This is Asimov’s doctoral dissertation and, if you are fortunate enough to actually find a copy, you‘re probably just as well off never to read it. It is, in fact, quite dull.
Of course, nobody ever said that a doctoral dissertation is supposed to be exciting reading, and Asimov himself was sufficiently disenchanted with the writing style he was expected to use in his dissertation that he lampooned it in his first thiotimoline article. And the writing style well deserves its lampooning.
Even more, the topic is rather on the obscure side and frankly relatively unimportant in the grand scheme of things. Were this not Asimov’s doctoral dissertation—and among the things that made the Good Doctor a "doctor"—it would well-deserve the total obscurity into which it has all-but fallen.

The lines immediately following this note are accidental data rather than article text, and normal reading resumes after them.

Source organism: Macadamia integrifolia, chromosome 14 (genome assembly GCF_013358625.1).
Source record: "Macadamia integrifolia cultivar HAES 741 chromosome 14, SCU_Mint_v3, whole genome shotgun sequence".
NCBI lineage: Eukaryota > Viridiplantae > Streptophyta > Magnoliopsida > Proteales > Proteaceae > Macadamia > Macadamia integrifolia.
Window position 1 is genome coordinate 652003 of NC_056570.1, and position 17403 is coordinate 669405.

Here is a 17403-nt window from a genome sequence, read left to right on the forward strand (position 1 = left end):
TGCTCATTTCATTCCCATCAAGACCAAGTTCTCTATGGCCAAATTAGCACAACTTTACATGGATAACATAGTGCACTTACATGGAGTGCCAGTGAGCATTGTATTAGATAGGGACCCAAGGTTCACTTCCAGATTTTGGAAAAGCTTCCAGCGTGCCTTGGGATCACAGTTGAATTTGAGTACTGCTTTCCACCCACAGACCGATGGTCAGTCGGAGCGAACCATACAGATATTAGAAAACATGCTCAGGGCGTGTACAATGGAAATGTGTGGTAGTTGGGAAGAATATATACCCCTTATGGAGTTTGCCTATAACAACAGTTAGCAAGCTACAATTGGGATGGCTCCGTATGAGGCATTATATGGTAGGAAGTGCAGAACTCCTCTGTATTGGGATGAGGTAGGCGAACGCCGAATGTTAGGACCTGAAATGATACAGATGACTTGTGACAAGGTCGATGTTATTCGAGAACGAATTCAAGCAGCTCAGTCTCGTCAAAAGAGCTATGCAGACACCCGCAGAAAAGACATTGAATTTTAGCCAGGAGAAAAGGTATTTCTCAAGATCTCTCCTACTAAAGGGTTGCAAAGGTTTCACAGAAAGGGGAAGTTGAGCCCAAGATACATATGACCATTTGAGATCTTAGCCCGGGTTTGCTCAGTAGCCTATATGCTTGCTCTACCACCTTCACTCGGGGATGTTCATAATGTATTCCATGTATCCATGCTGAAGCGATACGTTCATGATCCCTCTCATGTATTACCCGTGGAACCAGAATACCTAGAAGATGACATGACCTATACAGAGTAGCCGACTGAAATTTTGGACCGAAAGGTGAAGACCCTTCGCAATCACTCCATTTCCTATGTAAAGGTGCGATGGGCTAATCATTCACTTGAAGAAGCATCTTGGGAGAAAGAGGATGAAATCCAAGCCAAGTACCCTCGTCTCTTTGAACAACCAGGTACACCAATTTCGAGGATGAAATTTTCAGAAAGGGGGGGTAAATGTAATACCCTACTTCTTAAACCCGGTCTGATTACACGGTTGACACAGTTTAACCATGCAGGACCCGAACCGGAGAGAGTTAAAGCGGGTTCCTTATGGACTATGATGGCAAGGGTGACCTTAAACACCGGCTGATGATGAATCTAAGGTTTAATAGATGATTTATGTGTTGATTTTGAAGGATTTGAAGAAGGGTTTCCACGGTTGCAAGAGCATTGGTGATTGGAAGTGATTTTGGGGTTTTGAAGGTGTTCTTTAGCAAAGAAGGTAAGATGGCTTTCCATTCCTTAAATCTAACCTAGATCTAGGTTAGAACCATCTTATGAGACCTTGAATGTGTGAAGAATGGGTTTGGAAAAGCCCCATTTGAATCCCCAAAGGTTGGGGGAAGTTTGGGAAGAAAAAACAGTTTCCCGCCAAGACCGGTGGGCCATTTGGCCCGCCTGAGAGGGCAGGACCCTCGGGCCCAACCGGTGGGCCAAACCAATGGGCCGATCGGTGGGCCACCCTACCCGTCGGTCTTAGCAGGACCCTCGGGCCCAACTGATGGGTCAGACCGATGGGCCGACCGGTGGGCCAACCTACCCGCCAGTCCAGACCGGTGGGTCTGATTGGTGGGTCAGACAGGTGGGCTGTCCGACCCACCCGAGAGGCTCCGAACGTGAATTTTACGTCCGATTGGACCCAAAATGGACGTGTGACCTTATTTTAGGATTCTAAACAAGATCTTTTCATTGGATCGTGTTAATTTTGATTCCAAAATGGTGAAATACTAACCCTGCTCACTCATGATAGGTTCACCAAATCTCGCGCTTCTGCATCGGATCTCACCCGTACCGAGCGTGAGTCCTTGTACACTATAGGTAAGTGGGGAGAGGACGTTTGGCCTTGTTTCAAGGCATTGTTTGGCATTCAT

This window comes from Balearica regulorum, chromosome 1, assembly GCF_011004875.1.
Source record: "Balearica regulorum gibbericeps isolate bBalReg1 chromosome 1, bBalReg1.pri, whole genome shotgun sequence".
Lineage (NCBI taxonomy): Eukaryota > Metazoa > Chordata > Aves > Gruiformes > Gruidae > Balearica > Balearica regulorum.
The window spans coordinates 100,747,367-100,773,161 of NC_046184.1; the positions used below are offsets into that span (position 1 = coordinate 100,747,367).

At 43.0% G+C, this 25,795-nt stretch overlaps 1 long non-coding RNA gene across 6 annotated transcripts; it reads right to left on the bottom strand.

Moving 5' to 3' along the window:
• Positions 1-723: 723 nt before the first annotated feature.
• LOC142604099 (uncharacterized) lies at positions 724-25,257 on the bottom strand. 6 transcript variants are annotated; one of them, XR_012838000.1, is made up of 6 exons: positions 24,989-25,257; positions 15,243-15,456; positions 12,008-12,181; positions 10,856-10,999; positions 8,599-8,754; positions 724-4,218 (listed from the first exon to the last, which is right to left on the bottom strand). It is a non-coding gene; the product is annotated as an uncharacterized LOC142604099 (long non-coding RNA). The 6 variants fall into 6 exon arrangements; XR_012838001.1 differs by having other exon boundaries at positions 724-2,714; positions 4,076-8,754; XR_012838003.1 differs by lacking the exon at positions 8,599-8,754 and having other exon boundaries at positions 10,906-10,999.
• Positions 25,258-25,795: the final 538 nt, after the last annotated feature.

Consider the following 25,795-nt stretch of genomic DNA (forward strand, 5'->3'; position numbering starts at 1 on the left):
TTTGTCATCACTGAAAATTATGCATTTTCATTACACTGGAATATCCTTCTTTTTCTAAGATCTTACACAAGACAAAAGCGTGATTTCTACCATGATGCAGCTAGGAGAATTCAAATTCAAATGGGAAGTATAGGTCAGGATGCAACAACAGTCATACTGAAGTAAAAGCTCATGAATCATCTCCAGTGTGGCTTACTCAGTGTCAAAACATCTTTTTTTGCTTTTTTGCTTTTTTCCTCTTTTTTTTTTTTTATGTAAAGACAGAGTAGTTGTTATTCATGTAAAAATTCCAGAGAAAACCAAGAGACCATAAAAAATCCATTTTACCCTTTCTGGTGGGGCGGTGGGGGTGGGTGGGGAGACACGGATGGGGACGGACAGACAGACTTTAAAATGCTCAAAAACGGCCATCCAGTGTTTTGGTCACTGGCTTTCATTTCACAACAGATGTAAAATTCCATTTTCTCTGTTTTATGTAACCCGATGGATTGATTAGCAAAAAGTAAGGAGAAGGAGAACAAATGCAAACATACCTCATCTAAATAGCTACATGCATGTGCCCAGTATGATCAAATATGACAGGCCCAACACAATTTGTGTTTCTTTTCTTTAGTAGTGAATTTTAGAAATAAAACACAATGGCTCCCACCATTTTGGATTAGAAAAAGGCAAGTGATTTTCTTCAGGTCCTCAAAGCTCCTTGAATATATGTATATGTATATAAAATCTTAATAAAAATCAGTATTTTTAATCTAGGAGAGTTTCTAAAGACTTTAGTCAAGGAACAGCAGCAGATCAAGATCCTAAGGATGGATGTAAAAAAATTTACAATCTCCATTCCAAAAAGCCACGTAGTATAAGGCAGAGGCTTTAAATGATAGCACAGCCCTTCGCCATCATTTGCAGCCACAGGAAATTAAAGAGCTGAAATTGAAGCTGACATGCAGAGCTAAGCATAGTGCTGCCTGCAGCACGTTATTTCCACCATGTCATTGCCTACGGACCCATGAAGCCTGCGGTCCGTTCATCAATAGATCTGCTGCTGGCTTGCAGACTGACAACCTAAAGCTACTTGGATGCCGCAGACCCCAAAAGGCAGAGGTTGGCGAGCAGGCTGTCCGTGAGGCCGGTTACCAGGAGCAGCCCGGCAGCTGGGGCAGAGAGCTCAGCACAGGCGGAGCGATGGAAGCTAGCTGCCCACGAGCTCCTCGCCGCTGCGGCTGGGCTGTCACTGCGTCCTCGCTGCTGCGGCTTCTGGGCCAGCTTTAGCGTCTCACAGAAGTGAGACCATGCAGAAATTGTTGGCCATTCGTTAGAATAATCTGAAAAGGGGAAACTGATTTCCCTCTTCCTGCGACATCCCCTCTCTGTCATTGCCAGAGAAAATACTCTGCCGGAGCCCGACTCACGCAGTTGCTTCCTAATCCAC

On the other hand, it is not quite as obscure and unimportant as Asimov himself implied it to be, and it does show a certain amount of creativity and original thought. There is no doubt that Asimov deserved his Ph.D.
And yet, this particular opus has no particular meaning or interest beyond two points: One, it proved that Asimov earned the letters that followed his name, and two, it provoked the writing of the hilarious "The Endochronic Properties of Resublimated Thiotimoline and its sequels, which are worth any hundred Ph.D.’s.